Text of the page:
If my mother moves into a care home, does she have to sell her house to fund her care if I’ve lived with her my whole life?

26 February 2020

The question of how care for a parent is funded can be a pressing one that has the potential to cause stress and concern. 


The sale of property, usually a home that will no longer be needed if a parent is moving permanently to a care home, is an obvious option as it creates available capital to help pay for the cost of care fees. The parent’s property could be placed on the market and the sale proceeds used to fund their care if they are moving to a care home but only if no-one else is living in the property. This last qualification can be problematic where a son or daughter has lived in the family home all their life, something that may be likely in the event that they have remained in order to look after their parent.

An individual may be eligible for the local authority to pay towards the cost of their care if they have more than £23,250 in savings. Their ability to pay for care will be calculated through a means test and, if moving into a care home permanently, the value of their current home will not be included if a spouse/partner still lives there (or, in certain circumstances, a relative).  Although it may seem a good idea to transfer property out of the parent’s name to avoid it being assessed as part of the means test, this should be approached with caution. If the property would have been included in the assessment and the local authority believe that it was transferred to avoid care costs, it can carry out the assessment as if the property is still owned by the parent. The home will be included in the means test at its present market value less any mortgage that may be in place and any potential expenses involved in selling it.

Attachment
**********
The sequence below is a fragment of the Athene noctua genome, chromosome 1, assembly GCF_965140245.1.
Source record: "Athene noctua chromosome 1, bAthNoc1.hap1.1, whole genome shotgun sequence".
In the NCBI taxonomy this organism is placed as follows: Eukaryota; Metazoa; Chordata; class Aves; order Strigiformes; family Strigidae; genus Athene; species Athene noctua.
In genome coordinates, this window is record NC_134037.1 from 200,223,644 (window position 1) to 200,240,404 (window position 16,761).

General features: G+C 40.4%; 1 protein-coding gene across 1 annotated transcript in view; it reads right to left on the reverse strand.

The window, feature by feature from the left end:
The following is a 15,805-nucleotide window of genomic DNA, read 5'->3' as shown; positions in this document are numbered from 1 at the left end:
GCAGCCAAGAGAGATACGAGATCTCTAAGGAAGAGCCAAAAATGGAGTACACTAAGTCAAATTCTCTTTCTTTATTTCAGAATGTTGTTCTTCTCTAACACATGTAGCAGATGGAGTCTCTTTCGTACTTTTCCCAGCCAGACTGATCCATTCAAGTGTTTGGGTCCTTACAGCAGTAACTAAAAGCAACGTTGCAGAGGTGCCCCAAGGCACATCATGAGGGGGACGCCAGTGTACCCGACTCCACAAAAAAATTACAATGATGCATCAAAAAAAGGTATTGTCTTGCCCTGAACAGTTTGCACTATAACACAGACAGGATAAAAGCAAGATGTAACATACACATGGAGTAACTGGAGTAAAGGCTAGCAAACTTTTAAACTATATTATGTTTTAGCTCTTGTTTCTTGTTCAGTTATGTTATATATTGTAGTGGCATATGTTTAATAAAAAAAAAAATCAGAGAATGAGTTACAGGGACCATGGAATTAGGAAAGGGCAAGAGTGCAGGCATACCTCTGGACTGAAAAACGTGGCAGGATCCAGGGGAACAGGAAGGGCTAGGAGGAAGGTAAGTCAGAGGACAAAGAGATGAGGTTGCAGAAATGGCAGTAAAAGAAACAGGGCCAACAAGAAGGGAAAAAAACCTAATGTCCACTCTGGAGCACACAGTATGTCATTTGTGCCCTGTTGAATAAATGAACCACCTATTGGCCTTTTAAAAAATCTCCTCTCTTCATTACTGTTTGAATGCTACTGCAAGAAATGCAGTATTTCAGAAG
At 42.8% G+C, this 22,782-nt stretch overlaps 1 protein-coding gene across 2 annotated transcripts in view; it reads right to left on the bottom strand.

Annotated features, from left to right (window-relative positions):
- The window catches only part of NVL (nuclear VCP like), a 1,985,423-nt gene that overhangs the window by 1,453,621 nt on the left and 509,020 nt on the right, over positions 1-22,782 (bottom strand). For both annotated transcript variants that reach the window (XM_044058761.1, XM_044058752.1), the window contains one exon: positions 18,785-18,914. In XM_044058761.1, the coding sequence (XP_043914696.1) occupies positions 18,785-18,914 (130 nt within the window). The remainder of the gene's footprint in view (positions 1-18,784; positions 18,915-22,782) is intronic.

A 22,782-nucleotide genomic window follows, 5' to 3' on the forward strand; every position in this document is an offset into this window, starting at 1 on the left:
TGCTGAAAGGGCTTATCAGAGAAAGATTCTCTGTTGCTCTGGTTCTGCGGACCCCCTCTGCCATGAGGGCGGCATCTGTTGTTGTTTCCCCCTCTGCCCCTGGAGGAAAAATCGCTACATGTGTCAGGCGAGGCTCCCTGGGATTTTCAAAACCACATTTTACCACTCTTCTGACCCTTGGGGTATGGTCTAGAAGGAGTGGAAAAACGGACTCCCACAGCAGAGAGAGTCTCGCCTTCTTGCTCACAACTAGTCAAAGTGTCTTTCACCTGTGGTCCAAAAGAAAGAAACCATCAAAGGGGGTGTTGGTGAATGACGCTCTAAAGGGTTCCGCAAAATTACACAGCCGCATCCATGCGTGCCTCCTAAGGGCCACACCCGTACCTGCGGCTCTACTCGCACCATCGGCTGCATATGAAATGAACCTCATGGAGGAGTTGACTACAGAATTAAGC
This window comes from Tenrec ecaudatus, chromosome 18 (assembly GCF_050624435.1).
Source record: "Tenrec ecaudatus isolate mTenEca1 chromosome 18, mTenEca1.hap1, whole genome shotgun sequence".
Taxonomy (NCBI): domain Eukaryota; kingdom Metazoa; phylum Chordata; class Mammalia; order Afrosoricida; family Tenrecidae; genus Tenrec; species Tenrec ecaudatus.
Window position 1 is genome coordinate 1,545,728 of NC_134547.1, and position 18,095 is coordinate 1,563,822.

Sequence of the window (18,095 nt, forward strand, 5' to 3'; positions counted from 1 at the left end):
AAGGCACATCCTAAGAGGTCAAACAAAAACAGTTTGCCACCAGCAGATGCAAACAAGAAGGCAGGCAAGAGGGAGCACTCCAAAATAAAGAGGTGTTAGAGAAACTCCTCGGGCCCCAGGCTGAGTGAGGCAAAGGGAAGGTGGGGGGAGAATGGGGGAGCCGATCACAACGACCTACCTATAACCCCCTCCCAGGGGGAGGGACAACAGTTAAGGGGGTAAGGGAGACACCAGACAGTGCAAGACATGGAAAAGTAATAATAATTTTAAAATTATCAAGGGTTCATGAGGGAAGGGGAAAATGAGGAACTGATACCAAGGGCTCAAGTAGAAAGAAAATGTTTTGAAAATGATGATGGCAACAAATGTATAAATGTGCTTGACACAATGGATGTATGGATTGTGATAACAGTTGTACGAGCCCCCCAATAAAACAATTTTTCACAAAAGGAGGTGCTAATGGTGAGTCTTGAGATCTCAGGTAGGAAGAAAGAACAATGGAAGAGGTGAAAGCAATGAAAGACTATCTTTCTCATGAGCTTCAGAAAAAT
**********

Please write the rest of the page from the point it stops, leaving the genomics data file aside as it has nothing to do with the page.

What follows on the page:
If a daughter or son has lived with the parent requiring care their whole life, they may have occupational rights in relation to that family home and this could mean the value of the family home cannot be taken into consideration on any financial assessment. The question of whether a person has an occupational right over a property is one of fact and will be assessed per individual circumstance. ‘Occupation’ is not a legal term and therefore does not have a single legal definition and so is a tricky concept.

If the mother in this situation was able to sell the house then the proceeds would belong to her as the property owner which would then be included in the assessment as part of the means test to establish whether she is able to pay for her own care. It is likely that sale proceeds from a property will mean that she would then meet the threshold for being able to afford to pay for her own care – the savings threshold for local authority funding in England is currently £23,250.

The care funding system is incredibly complex and every case is unique, so you should seek advice before taking action in relation to paying for care. Age UK provides comprehensive guidance on paying for residential care but as the law surrounding care provision is very complicated, we would suggest seeking advice from a solicitor before proceeding.

About the authors

Anita Gill is a partner in our Private Client team specialising in Court of Protection work.  Anita’s main role is acting as a professional deputy for individuals  who have lost the capacity to make their own decisions and are no longer able to manage their property and financial affairs.

Lucy Bluck is a trainee solicitor in the Private Client team, where she assists with matters relating to wills, tax and trusts, probate and Court of Protection proceedings.

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